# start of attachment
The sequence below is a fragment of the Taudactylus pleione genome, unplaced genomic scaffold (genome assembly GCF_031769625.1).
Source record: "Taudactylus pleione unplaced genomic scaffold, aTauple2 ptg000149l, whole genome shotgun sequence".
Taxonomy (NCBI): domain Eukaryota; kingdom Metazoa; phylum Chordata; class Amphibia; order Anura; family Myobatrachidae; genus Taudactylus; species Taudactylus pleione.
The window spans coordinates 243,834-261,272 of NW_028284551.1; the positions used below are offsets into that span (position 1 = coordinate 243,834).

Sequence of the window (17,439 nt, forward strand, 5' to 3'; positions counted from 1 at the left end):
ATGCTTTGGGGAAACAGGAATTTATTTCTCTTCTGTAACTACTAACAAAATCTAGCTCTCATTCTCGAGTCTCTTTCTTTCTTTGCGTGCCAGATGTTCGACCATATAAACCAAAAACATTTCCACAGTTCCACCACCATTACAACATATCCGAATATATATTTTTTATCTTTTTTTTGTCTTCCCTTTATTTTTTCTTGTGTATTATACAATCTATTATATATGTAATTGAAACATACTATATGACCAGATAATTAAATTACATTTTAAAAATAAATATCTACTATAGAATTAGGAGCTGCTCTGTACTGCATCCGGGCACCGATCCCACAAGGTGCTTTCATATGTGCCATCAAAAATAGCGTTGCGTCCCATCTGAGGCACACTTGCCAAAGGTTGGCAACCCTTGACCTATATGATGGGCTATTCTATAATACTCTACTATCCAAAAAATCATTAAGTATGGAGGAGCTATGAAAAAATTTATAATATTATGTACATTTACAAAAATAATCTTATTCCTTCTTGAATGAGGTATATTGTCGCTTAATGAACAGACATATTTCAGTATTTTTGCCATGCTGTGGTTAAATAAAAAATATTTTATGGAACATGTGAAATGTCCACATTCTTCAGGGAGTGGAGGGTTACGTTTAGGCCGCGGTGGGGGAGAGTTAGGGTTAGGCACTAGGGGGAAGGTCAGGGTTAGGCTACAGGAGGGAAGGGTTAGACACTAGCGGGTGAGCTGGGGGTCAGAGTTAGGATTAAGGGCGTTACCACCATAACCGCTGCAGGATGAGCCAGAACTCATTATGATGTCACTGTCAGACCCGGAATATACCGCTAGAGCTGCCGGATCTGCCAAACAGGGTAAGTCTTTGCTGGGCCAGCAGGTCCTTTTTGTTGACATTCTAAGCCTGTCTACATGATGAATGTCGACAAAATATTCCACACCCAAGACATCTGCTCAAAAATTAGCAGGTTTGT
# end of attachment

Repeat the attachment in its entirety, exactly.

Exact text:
The sequence below is a fragment of the Taudactylus pleione genome, unplaced genomic scaffold (genome assembly GCF_031769625.1).
Source record: "Taudactylus pleione unplaced genomic scaffold, aTauple2 ptg000149l, whole genome shotgun sequence".
Taxonomy (NCBI): domain Eukaryota; kingdom Metazoa; phylum Chordata; class Amphibia; order Anura; family Myobatrachidae; genus Taudactylus; species Taudactylus pleione.
The window spans coordinates 243,834-261,272 of NW_028284551.1; the positions used below are offsets into that span (position 1 = coordinate 243,834).

Sequence of the window (17,439 nt, forward strand, 5' to 3'; positions counted from 1 at the left end):
ATGCTTTGGGGAAACAGGAATTTATTTCTCTTCTGTAACTACTAACAAAATCTAGCTCTCATTCTCGAGTCTCTTTCTTTCTTTGCGTGCCAGATGTTCGACCATATAAACCAAAAACATTTCCACAGTTCCACCACCATTACAACATATCCGAATATATATTTTTTATCTTTTTTTTGTCTTCCCTTTATTTTTTCTTGTGTATTATACAATCTATTATATATGTAATTGAAACATACTATATGACCAGATAATTAAATTACATTTTAAAAATAAATATCTACTATAGAATTAGGAGCTGCTCTGTACTGCATCCGGGCACCGATCCCACAAGGTGCTTTCATATGTGCCATCAAAAATAGCGTTGCGTCCCATCTGAGGCACACTTGCCAAAGGTTGGCAACCCTTGACCTATATGATGGGCTATTCTATAATACTCTACTATCCAAAAAATCATTAAGTATGGAGGAGCTATGAAAAAATTTATAATATTATGTACATTTACAAAAATAATCTTATTCCTTCTTGAATGAGGTATATTGTCGCTTAATGAACAGACATATTTCAGTATTTTTGCCATGCTGTGGTTAAATAAAAAATATTTTATGGAACATGTGAAATGTCCACATTCTTCAGGGAGTGGAGGGTTACGTTTAGGCCGCGGTGGGGGAGAGTTAGGGTTAGGCACTAGGGGGAAGGTCAGGGTTAGGCTACAGGAGGGAAGGGTTAGACACTAGCGGGTGAGCTGGGGGTCAGAGTTAGGATTAAGGGCGTTACCACCATAACCGCTGCAGGATGAGCCAGAACTCATTATGATGTCACTGTCAGACCCGGAATATACCGCTAGAGCTGCCGGATCTGCCAAACAGGGTAAGTCTTTGCTGGGCCAGCAGGTCCTTTTTGTTGACATTCTAAGCCTGTCTACATGATGAATGTCGACAAAATATTCCACACCCAAGACATCTGCTCAAAAATTAGCAGGTTTGT